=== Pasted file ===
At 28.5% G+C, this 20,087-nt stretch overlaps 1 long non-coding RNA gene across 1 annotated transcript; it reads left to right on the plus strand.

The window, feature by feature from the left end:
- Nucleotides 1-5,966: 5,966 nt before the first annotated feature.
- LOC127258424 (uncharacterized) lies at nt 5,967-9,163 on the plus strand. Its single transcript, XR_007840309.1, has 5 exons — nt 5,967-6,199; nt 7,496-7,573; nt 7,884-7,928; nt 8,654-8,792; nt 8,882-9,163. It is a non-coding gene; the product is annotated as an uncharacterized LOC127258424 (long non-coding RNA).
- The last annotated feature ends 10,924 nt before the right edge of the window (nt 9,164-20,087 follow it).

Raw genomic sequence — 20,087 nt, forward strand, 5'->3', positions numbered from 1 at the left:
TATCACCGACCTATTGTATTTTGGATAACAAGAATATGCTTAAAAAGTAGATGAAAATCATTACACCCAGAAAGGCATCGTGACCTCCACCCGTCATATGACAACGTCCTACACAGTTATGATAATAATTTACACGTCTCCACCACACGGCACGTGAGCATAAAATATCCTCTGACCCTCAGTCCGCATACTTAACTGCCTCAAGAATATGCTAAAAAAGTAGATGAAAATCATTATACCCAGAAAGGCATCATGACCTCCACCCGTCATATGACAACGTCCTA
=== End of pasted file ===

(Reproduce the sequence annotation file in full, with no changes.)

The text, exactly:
At 28.5% G+C, this 20,087-nt stretch overlaps 1 long non-coding RNA gene across 1 annotated transcript; it reads left to right on the plus strand.

The window, feature by feature from the left end:
- Nucleotides 1-5,966: 5,966 nt before the first annotated feature.
- LOC127258424 (uncharacterized) lies at nt 5,967-9,163 on the plus strand. Its single transcript, XR_007840309.1, has 5 exons — nt 5,967-6,199; nt 7,496-7,573; nt 7,884-7,928; nt 8,654-8,792; nt 8,882-9,163. It is a non-coding gene; the product is annotated as an uncharacterized LOC127258424 (long non-coding RNA).
- The last annotated feature ends 10,924 nt before the right edge of the window (nt 9,164-20,087 follow it).

Raw genomic sequence — 20,087 nt, forward strand, 5'->3', positions numbered from 1 at the left:
TATCACCGACCTATTGTATTTTGGATAACAAGAATATGCTTAAAAAGTAGATGAAAATCATTACACCCAGAAAGGCATCGTGACCTCCACCCGTCATATGACAACGTCCTACACAGTTATGATAATAATTTACACGTCTCCACCACACGGCACGTGAGCATAAAATATCCTCTGACCCTCAGTCCGCATACTTAACTGCCTCAAGAATATGCTAAAAAAGTAGATGAAAATCATTATACCCAGAAAGGCATCATGACCTCCACCCGTCATATGACAACGTCCTA